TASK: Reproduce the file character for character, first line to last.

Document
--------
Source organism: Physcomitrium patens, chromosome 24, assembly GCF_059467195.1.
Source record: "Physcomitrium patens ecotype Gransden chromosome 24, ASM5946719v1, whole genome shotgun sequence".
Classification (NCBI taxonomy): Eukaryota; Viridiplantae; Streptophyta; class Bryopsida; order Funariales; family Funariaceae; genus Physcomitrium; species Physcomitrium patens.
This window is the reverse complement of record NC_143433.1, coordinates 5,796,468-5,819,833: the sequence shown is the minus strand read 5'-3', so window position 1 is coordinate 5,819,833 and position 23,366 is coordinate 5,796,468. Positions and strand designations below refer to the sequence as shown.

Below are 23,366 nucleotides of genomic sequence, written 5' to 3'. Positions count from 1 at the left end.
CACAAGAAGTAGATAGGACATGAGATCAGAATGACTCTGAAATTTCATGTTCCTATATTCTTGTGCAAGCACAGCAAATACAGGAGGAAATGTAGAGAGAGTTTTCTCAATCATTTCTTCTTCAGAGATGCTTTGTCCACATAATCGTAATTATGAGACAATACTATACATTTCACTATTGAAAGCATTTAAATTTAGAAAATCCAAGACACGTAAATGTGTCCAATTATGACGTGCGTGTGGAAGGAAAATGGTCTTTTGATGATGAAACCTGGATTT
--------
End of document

Source organism: Physcomitrium patens, chromosome 24, assembly GCF_059467195.1.
Source record: "Physcomitrium patens ecotype Gransden chromosome 24, ASM5946719v1, whole genome shotgun sequence".
Classification (NCBI taxonomy): Eukaryota; Viridiplantae; Streptophyta; class Bryopsida; order Funariales; family Funariaceae; genus Physcomitrium; species Physcomitrium patens.
This window is the reverse complement of record NC_143433.1, coordinates 5,796,468-5,819,833: the sequence shown is the minus strand read 5'-3', so window position 1 is coordinate 5,819,833 and position 23,366 is coordinate 5,796,468. Positions and strand designations below refer to the sequence as shown.

Below are 23,366 nucleotides of genomic sequence, written 5' to 3'. Positions count from 1 at the left end.
CACAAGAAGTAGATAGGACATGAGATCAGAATGACTCTGAAATTTCATGTTCCTATATTCTTGTGCAAGCACAGCAAATACAGGAGGAAATGTAGAGAGAGTTTTCTCAATCATTTCTTCTTCAGAGATGCTTTGTCCACATAATCGTAATTATGAGACAATACTATACATTTCACTATTGAAAGCATTTAAATTTAGAAAATCCAAGACACGTAAATGTGTCCAATTATGACGTGCGTGTGGAAGGAAAATGGTCTTTTGATGATGAAACCTGGATTT